Summer in the City
Nothing says summer in the city like the annual epidemic of road construction. The best course of action, if your situation allows, is to get out of Dodge.
When nature’s signs of Spring appear, so do man’s signs - Parkway Closed for Repairs, Construction Ahead, Single Lane Traffic Only, No Turning Left or Right Until October. Next is the outbreak of demolition equipment and vehicles. You know, all the kind that make so much noise you can’t hear yourself think. Hmmm. Maybe not hearing your own thinking is a good thing.
Let me tell you about what actually happened in my neighborhood. If I had not been a witness, I would have thought it was alternative facts or fake news.
When the temperature hit 100 degrees F, with a humidex of 300 degrees F (only slightly exaggerated); when the air quality was so bad you needed an oxygen tank strapped to your back for going outdoors, the demolition began.
Promptly at 7:00a.m, the jack hammers were unleashed. Then came the front end loaders cleaning up the rubble. Following were the graders readying the road for the black top. They started cooking the tar when it got so hot the tar could have cooked itself. Anyway, the road was soon black-topped and looking lovely.
Here’s where it became mind-boggling. Soon after the road had been newly paved, the gas company showed up. They proceeded to randomly drill holes in the road to check the gas lines. When their inspection was completed, they piled dirt in the holes and covered them with black top. Now the once lovely road was pockmarked with moguls and sink holes.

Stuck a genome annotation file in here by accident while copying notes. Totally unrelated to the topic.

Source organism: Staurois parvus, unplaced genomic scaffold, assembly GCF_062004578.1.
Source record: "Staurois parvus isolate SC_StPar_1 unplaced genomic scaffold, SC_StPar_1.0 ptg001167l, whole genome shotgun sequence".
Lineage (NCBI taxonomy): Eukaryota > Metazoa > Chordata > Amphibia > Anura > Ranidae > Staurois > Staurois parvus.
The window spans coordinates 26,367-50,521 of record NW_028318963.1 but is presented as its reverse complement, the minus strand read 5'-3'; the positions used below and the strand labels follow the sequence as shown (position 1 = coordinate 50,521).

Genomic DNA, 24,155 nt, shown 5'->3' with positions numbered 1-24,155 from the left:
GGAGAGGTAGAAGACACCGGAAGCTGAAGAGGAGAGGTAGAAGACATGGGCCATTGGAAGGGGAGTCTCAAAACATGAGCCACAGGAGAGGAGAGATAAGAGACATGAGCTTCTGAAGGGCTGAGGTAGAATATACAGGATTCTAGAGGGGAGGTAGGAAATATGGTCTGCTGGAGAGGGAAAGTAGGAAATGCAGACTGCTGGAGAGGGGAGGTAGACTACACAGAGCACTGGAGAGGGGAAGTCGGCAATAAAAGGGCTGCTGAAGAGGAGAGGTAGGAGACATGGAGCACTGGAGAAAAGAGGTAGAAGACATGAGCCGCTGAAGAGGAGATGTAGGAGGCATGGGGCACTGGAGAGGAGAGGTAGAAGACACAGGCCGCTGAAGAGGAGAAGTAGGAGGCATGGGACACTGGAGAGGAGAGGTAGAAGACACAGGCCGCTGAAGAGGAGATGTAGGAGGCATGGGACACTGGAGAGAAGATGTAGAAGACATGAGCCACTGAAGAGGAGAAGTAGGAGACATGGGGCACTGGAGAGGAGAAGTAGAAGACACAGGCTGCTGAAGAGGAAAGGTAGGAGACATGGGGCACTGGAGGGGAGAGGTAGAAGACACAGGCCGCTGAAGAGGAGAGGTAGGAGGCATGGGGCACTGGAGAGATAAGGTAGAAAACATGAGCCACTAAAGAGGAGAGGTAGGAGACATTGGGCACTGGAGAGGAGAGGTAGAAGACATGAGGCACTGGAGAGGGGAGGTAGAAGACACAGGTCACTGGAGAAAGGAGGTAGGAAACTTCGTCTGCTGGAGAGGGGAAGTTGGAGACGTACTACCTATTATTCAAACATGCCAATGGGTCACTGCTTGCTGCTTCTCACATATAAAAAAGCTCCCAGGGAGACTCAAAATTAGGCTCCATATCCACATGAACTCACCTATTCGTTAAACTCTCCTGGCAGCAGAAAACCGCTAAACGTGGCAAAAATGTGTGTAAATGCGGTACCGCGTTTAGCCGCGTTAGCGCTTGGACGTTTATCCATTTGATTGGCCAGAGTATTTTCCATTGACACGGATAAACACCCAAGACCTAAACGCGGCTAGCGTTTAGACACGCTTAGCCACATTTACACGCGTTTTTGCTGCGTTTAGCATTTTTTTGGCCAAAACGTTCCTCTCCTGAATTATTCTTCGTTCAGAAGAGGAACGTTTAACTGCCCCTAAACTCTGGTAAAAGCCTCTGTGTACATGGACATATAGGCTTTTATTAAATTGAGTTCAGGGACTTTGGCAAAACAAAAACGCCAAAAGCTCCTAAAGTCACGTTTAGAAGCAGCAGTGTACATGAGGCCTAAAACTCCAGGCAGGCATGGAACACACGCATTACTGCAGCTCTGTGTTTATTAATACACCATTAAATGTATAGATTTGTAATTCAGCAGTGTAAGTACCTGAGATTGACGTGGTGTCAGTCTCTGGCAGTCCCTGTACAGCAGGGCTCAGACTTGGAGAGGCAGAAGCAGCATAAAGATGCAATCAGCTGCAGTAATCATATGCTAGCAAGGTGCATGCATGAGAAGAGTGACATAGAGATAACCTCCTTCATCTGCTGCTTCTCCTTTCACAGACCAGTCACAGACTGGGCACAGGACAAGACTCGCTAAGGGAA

Next, the water and sewage department rolled in. They drilled holes in new places to check the watermains. Of course they drilled into a pipe so they would have something to repair. That done, it was the same as before. Fill in the holes with dirt and lumpy black top.
But wait. That was not the end of it. Yup. Along came the hydro workers. They dug a conduit along the curb line the entire length of the road to lay underground wires for the latest in decorator street lights. The conclusion was a sparkling display when a nearby transformer caught fire and power went out for several hours while temperatures hit a record 120 degrees F. (Only slightly exaggerated.)
That incomprehensible chain of events was mandated by the Department of Redundancy which promotes misuse of time and money along with being oblivious to what any other department is doing. Please note Section One of the Policy and Procedures Manual: Employ any means necessary to thoroughly harass and vex neighborhood merchants and residents. That which is written was accomplished.
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